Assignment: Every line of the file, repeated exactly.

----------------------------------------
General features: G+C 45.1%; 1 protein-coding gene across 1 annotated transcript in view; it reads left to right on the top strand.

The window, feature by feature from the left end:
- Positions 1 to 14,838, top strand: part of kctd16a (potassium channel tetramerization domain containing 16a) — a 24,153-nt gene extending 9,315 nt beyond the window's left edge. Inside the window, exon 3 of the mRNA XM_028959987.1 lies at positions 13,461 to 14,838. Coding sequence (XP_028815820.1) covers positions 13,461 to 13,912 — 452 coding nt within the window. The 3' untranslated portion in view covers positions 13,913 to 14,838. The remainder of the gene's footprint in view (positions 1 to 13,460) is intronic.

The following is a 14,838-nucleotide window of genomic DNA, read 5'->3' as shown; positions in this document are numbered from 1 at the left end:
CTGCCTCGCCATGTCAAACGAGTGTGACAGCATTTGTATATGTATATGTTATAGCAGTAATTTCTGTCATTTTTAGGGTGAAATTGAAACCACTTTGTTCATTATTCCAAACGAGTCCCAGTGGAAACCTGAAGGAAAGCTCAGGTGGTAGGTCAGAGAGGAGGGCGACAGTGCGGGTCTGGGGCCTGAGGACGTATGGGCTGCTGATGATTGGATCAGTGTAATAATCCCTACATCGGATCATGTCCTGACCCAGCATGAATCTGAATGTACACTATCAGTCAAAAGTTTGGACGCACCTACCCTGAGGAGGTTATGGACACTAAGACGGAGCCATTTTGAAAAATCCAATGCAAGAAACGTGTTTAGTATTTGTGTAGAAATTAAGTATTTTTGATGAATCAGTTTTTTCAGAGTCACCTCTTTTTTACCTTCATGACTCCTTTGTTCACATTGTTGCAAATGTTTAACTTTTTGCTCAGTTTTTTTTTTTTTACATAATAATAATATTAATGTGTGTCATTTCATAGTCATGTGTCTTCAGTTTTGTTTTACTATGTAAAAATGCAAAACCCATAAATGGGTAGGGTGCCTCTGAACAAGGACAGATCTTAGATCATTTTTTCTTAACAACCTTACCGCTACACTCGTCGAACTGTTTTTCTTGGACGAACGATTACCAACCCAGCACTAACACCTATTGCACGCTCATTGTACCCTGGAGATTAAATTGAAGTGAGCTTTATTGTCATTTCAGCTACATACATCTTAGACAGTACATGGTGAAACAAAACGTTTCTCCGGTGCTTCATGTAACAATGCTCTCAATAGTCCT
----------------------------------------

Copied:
General features: G+C 45.1%; 1 protein-coding gene across 1 annotated transcript in view; it reads left to right on the top strand.

The window, feature by feature from the left end:
- Positions 1 to 14,838, top strand: part of kctd16a (potassium channel tetramerization domain containing 16a) — a 24,153-nt gene extending 9,315 nt beyond the window's left edge. Inside the window, exon 3 of the mRNA XM_028959987.1 lies at positions 13,461 to 14,838. Coding sequence (XP_028815820.1) covers positions 13,461 to 13,912 — 452 coding nt within the window. The 3' untranslated portion in view covers positions 13,913 to 14,838. The remainder of the gene's footprint in view (positions 1 to 13,460) is intronic.

The following is a 14,838-nucleotide window of genomic DNA, read 5'->3' as shown; positions in this document are numbered from 1 at the left end:
CTGCCTCGCCATGTCAAACGAGTGTGACAGCATTTGTATATGTATATGTTATAGCAGTAATTTCTGTCATTTTTAGGGTGAAATTGAAACCACTTTGTTCATTATTCCAAACGAGTCCCAGTGGAAACCTGAAGGAAAGCTCAGGTGGTAGGTCAGAGAGGAGGGCGACAGTGCGGGTCTGGGGCCTGAGGACGTATGGGCTGCTGATGATTGGATCAGTGTAATAATCCCTACATCGGATCATGTCCTGACCCAGCATGAATCTGAATGTACACTATCAGTCAAAAGTTTGGACGCACCTACCCTGAGGAGGTTATGGACACTAAGACGGAGCCATTTTGAAAAATCCAATGCAAGAAACGTGTTTAGTATTTGTGTAGAAATTAAGTATTTTTGATGAATCAGTTTTTTCAGAGTCACCTCTTTTTTACCTTCATGACTCCTTTGTTCACATTGTTGCAAATGTTTAACTTTTTGCTCAGTTTTTTTTTTTTTACATAATAATAATATTAATGTGTGTCATTTCATAGTCATGTGTCTTCAGTTTTGTTTTACTATGTAAAAATGCAAAACCCATAAATGGGTAGGGTGCCTCTGAACAAGGACAGATCTTAGATCATTTTTTCTTAACAACCTTACCGCTACACTCGTCGAACTGTTTTTCTTGGACGAACGATTACCAACCCAGCACTAACACCTATTGCACGCTCATTGTACCCTGGAGATTAAATTGAAGTGAGCTTTATTGTCATTTCAGCTACATACATCTTAGACAGTACATGGTGAAACAAAACGTTTCTCCGGTGCTTCATGTAACAATGCTCTCAATAGTCCT